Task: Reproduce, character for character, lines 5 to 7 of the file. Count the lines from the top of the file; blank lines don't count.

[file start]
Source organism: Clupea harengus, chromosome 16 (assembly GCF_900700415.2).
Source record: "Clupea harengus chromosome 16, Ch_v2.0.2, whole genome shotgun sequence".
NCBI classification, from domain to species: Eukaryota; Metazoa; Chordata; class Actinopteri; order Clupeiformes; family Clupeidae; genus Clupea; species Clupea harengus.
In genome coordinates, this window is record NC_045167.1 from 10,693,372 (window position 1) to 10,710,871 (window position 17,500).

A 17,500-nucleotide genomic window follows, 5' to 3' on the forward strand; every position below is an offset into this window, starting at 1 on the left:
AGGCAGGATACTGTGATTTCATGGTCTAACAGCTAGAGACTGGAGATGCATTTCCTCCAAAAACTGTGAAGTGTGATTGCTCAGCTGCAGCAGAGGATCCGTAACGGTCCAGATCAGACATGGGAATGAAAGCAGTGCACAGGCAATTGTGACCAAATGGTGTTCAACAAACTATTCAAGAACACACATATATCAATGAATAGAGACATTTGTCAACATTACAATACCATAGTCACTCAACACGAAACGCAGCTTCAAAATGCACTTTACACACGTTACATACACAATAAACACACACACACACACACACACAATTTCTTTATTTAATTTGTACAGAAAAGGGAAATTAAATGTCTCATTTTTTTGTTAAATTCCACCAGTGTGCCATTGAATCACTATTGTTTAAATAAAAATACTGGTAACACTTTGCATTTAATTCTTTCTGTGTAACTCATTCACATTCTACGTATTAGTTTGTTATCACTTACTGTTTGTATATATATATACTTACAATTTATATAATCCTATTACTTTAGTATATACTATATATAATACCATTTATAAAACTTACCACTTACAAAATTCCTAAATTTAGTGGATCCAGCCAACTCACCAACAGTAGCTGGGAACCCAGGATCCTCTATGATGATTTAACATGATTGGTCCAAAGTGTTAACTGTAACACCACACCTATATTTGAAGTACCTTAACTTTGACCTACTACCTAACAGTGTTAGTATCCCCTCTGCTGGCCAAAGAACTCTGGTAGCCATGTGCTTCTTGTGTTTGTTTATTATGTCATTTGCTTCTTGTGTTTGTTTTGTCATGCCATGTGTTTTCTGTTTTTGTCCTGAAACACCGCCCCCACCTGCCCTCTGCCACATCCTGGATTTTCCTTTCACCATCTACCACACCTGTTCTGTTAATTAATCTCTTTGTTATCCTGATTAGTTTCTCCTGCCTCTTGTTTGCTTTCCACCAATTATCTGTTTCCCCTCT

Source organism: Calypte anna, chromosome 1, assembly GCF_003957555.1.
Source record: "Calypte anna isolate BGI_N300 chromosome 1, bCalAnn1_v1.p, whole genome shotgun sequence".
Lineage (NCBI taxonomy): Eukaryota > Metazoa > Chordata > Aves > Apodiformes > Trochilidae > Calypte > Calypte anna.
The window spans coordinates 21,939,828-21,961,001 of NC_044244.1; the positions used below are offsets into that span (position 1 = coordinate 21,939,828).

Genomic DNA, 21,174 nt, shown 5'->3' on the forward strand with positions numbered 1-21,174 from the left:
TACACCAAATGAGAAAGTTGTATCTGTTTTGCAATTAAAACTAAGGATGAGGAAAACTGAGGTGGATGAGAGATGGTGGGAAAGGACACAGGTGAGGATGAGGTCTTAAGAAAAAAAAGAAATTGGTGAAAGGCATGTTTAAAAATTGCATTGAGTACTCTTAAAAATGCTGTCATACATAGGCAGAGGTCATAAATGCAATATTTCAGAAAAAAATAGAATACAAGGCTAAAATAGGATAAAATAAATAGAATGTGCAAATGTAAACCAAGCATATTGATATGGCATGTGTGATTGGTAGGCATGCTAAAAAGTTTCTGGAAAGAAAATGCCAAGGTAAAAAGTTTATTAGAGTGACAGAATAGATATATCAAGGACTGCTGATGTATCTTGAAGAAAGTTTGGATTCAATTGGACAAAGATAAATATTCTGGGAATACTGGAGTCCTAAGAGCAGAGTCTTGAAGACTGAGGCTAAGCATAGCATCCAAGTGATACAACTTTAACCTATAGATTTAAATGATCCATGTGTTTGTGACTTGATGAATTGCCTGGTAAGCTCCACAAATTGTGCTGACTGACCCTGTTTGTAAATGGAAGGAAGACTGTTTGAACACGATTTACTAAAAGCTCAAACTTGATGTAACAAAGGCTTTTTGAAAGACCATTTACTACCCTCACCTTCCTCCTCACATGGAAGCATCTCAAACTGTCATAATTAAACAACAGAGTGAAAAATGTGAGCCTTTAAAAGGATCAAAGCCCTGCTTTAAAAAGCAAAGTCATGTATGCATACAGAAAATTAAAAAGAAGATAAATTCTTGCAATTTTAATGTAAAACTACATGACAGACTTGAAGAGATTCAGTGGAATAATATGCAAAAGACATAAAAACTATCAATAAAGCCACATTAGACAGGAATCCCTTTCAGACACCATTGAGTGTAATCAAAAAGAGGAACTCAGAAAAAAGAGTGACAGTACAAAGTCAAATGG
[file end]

A 17,500-nucleotide genomic window follows, 5' to 3' on the forward strand; every position below is an offset into this window, starting at 1 on the left:
AGGCAGGATACTGTGATTTCATGGTCTAACAGCTAGAGACTGGAGATGCATTTCCTCCAAAAACTGTGAAGTGTGATTGCTCAGCTGCAGCAGAGGATCCGTAACGGTCCAGATCAGACATGGGAATGAAAGCAGTGCACAGGCAATTGTGACCAAATGGTGTTCAACAAACTATTCAAGAACACACATATATCAATGAATAGAGACATTTGTCAACATTACAATACCATAGTCACTCAACACGAAACGCAGCTTCAAAATGCACTTTACACACGTTACATACACAATAAACACACACACACACACACACACAATTTCTTTATTTAATTTGTACAGAAAAGGGAAATTAAATGTCTCATTTTTTTGTTAAATTCCACCAGTGTGCCATTGAATCACTATTGTTTAAATAAAAATACTGGTAACACTTTGCATTTAATTCTTTCTGTGTAACTCATTCACATTCTACGTATTAGTTTGTTATCACTTACTGTTTGTATATATATATACTTACAATTTATATAATCCTATTACTTTAGTATATACTATATATAATACCATTTATAAAACTTACCACTTACAAAATTCCTAAATTTAGTGGATCCAGCCAACTCACCAACAGTAGCTGGGAACCCAGGATCCTCTATGATGATTTAACATGATTGGTCCAAAGTGTTAACTGTAACACCACACCTATATTTGAAGTACCTTAACTTTGACCTACTACCTAACAGTGTTAGTATCCCCTCTGCTGGCCAAAGAACTCTGGTAGCCATGTGCTTCTTGTGTTTGTTTATTATGTCATTTGCTTCTTGTGTTTGTTTTGTCATGCCATGTGTTTTCTGTTTTTGTCCTGAAACACCGCCCCCACCTGCCCTCTGCCACATCCTGGATTTTCCTTTCACCATCTACCACACCTGTTCTGTTAATTAATCTCTTTGTTATCCTGATTAGTTTCTCCTGCCTCTTGTTTGCTTTCCACCAATTATCTGTTTCCCCTCT

Source organism: Calypte anna, chromosome 1, assembly GCF_003957555.1.